Or, is this simply human nature? A very human need to show that problems, no matter what they are, can be solved? That there really is love in a world that so often demonstrates the opposite? That there are second chances and that they do work?

In other words, that there’s hope. And perhaps, that’s the most human of human characteristics. And also perhaps, it’s incredibly misplaced sometimes.

What do you think? Is hope sometimes misplaced? How do we know when to have hope and when to not have hope? Is denial hope or hope denial?

 

Emotional Labour and the Seasonal Narcissist, Part II

NPD narcissists consume a huge amount of emotional labour. And before you know it, you can be down on your knees, completely exhausted, while the narcissist continues to, at the very least, be extremely dissatisfied.

There is no filling them up. They are never full. They are never sated. They are never content.

They simply have periods of digestion. Slowing down, savouring, enjoying … that’s not something with which they’re comfortable.

And yet, they desire the relief that slowing down and savouring can bring. They want it desperately and will chase it far and wide, but don’t know when they have it and are even scared of attaining it.

If they slow down … they might have to really consider themselves. And why bother with doing that? Because there you are, ready and willing to help them avoid their inadequacies and polish their fantasies.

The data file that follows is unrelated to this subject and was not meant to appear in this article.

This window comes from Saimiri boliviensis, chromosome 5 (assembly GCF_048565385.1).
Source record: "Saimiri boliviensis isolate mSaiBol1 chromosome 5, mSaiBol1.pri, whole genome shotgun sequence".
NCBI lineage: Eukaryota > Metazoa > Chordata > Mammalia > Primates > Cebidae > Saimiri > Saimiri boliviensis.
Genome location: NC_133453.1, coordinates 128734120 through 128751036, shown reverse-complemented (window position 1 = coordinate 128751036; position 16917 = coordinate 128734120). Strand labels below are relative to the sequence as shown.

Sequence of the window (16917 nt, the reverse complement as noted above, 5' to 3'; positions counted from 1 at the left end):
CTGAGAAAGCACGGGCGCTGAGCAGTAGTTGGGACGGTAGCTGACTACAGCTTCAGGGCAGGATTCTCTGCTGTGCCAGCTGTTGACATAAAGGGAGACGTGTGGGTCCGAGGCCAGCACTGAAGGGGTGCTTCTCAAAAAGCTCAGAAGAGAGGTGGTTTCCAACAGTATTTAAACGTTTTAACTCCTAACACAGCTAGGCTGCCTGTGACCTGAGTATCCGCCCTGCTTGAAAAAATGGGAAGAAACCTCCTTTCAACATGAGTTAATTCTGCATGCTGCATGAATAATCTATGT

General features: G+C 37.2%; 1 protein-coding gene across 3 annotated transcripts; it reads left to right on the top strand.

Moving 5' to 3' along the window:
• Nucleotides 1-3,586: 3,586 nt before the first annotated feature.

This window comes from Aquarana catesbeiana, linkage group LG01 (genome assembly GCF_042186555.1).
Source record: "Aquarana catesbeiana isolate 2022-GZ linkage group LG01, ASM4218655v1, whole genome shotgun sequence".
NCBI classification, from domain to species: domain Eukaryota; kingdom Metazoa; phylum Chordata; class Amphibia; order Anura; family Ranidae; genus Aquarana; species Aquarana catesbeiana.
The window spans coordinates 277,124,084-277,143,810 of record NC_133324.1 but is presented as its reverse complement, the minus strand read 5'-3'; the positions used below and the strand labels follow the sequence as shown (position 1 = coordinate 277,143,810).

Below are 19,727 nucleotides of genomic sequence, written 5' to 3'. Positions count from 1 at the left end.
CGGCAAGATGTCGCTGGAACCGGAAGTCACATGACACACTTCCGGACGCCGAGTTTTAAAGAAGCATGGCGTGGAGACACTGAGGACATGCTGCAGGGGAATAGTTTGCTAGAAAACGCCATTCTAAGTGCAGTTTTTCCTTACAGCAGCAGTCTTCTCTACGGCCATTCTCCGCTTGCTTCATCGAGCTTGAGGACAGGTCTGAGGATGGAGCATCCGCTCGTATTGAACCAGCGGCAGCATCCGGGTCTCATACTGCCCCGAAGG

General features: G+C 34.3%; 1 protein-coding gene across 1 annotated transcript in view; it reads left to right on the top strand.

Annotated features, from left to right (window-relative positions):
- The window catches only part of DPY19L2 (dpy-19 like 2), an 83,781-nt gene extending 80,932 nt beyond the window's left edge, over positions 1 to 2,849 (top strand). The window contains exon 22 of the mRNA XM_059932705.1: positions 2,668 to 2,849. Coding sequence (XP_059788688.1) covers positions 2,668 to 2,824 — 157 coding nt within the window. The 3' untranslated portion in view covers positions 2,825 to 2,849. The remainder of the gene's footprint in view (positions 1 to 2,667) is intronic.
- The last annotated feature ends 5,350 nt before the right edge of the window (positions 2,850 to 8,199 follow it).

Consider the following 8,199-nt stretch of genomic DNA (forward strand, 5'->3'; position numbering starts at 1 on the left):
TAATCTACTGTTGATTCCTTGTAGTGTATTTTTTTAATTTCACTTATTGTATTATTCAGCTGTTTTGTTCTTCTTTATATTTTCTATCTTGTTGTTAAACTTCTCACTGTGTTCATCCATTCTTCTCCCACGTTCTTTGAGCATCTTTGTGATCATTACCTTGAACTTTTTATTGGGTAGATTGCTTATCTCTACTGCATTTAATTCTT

Your love, your work, your labour will save them. At least for now. Until you do something human that screws up their picture of you and they start convincing you that there’s serious stuff wrong with you.

Up until that point, you’ve been pouring your emotional energy into them to shore them up, to give them a sense of self-confidence, to make them happy, to take away their pain, to provide them with everything they think they have been missing. And you’re beginning to feel depleted and exhausted.

But that’s only the tip of the iceberg. Because when you start to think that they’re right, that there’s stuff wrong with you and that that’s why they’re detaching, you will bear down even more.

You will expend labour on improving yourself, fixing yourself, correcting yourself. You will forget about your efforts to help them. There’s a terrifying, growing list of stuff you have to attend to, right now, before they walk out the door forever and it will be all your fault. Your emotions are twangling like a poorly strung violin.

All that work. All that labour. And this is what you get?

img_20161019_144940

How did this happen?

Well,  it happened because that’s how a true NPD narcissist is. The second they acquire whatever they have been chasing, they lose interest. And make no mistake, you are a “whatever.” After the chase has been won, you simply become a source of supply. Supplying what? A supply of whatever the narcissist saw as being desirable to take from you.

It could be money. Or status. Or connections. Or a place to live. Or warm fuzzies. Maybe it was all of those. It could be that you provided yourself as a person to control. Or as a person to feel superior to. Or maybe you’re a challenge to be dismantled, in which case you supply him with proof that no one is better than he is. Whatever the combination of holes you were filling for the narcissist … that’s what you were doing. Filling holes.